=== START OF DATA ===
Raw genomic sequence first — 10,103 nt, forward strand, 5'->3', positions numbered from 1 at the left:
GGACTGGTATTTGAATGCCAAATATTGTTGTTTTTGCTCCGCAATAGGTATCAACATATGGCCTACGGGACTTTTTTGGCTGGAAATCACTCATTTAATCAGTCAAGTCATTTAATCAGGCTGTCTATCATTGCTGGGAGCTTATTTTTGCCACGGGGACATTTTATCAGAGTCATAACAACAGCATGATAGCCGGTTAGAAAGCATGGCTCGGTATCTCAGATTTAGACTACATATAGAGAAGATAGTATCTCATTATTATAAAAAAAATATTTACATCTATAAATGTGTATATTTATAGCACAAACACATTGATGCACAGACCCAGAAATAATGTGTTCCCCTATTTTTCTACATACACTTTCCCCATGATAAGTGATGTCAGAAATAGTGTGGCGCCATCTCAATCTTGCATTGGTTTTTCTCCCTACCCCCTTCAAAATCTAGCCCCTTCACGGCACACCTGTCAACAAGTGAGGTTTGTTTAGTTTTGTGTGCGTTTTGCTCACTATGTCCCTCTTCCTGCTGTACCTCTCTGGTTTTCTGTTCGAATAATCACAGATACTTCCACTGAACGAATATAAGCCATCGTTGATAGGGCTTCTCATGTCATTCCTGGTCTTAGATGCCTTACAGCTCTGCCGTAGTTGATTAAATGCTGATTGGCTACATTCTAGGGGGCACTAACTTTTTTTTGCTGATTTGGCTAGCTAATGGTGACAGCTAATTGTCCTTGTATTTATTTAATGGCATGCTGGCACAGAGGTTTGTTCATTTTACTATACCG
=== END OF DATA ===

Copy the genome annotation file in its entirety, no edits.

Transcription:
Raw genomic sequence first — 10,103 nt, forward strand, 5'->3', positions numbered from 1 at the left:
GGACTGGTATTTGAATGCCAAATATTGTTGTTTTTGCTCCGCAATAGGTATCAACATATGGCCTACGGGACTTTTTTGGCTGGAAATCACTCATTTAATCAGTCAAGTCATTTAATCAGGCTGTCTATCATTGCTGGGAGCTTATTTTTGCCACGGGGACATTTTATCAGAGTCATAACAACAGCATGATAGCCGGTTAGAAAGCATGGCTCGGTATCTCAGATTTAGACTACATATAGAGAAGATAGTATCTCATTATTATAAAAAAAATATTTACATCTATAAATGTGTATATTTATAGCACAAACACATTGATGCACAGACCCAGAAATAATGTGTTCCCCTATTTTTCTACATACACTTTCCCCATGATAAGTGATGTCAGAAATAGTGTGGCGCCATCTCAATCTTGCATTGGTTTTTCTCCCTACCCCCTTCAAAATCTAGCCCCTTCACGGCACACCTGTCAACAAGTGAGGTTTGTTTAGTTTTGTGTGCGTTTTGCTCACTATGTCCCTCTTCCTGCTGTACCTCTCTGGTTTTCTGTTCGAATAATCACAGATACTTCCACTGAACGAATATAAGCCATCGTTGATAGGGCTTCTCATGTCATTCCTGGTCTTAGATGCCTTACAGCTCTGCCGTAGTTGATTAAATGCTGATTGGCTACATTCTAGGGGGCACTAACTTTTTTTTGCTGATTTGGCTAGCTAATGGTGACAGCTAATTGTCCTTGTATTTATTTAATGGCATGCTGGCACAGAGGTTTGTTCATTTTACTATACCG